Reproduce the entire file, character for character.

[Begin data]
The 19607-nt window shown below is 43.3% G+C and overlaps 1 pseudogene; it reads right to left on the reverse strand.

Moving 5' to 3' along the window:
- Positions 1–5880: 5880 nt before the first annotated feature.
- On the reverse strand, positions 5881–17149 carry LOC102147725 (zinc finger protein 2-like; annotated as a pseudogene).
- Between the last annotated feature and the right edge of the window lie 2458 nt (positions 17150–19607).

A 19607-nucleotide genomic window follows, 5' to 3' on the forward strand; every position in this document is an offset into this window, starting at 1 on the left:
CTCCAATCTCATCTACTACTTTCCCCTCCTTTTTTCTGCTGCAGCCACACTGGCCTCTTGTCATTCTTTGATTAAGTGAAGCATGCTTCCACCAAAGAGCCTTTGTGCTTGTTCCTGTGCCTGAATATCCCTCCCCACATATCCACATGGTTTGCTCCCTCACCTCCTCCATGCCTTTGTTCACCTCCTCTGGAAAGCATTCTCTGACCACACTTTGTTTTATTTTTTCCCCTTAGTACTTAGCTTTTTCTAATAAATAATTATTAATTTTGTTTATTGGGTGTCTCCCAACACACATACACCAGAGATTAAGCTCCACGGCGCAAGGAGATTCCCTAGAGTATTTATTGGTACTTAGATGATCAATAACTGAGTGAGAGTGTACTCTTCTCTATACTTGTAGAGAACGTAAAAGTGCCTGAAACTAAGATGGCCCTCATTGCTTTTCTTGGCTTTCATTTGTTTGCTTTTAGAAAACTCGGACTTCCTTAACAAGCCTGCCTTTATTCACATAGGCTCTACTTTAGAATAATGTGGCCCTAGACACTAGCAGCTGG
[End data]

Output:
The 19607-nt window shown below is 43.3% G+C and overlaps 1 pseudogene; it reads right to left on the reverse strand.

Moving 5' to 3' along the window:
- Positions 1–5880: 5880 nt before the first annotated feature.
- On the reverse strand, positions 5881–17149 carry LOC102147725 (zinc finger protein 2-like; annotated as a pseudogene).
- Between the last annotated feature and the right edge of the window lie 2458 nt (positions 17150–19607).

A 19607-nucleotide genomic window follows, 5' to 3' on the forward strand; every position in this document is an offset into this window, starting at 1 on the left:
CTCCAATCTCATCTACTACTTTCCCCTCCTTTTTTCTGCTGCAGCCACACTGGCCTCTTGTCATTCTTTGATTAAGTGAAGCATGCTTCCACCAAAGAGCCTTTGTGCTTGTTCCTGTGCCTGAATATCCCTCCCCACATATCCACATGGTTTGCTCCCTCACCTCCTCCATGCCTTTGTTCACCTCCTCTGGAAAGCATTCTCTGACCACACTTTGTTTTATTTTTTCCCCTTAGTACTTAGCTTTTTCTAATAAATAATTATTAATTTTGTTTATTGGGTGTCTCCCAACACACATACACCAGAGATTAAGCTCCACGGCGCAAGGAGATTCCCTAGAGTATTTATTGGTACTTAGATGATCAATAACTGAGTGAGAGTGTACTCTTCTCTATACTTGTAGAGAACGTAAAAGTGCCTGAAACTAAGATGGCCCTCATTGCTTTTCTTGGCTTTCATTTGTTTGCTTTTAGAAAACTCGGACTTCCTTAACAAGCCTGCCTTTATTCACATAGGCTCTACTTTAGAATAATGTGGCCCTAGACACTAGCAGCTGG